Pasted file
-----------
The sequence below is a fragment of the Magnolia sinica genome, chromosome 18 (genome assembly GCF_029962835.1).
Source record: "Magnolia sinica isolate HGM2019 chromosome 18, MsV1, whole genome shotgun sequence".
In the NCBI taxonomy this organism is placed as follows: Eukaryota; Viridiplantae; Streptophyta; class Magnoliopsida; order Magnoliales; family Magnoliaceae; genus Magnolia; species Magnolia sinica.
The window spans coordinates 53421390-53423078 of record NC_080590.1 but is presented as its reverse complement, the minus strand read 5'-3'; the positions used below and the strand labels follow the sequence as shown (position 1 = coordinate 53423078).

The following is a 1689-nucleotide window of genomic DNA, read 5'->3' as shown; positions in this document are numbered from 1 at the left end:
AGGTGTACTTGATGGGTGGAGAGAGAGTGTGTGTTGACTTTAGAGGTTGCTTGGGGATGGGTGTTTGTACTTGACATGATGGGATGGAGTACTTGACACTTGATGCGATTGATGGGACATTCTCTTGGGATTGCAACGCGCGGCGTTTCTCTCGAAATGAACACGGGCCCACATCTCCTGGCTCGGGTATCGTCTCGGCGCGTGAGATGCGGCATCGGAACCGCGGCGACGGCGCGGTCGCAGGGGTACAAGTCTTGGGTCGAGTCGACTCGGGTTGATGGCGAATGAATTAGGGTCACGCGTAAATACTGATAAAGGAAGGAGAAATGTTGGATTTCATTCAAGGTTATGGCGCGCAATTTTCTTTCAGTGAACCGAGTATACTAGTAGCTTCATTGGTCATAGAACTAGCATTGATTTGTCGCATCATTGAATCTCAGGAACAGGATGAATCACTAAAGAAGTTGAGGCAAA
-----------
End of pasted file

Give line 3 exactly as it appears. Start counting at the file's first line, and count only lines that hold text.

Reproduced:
In the NCBI taxonomy this organism is placed as follows: Eukaryota; Viridiplantae; Streptophyta; class Magnoliopsida; order Magnoliales; family Magnoliaceae; genus Magnolia; species Magnolia sinica.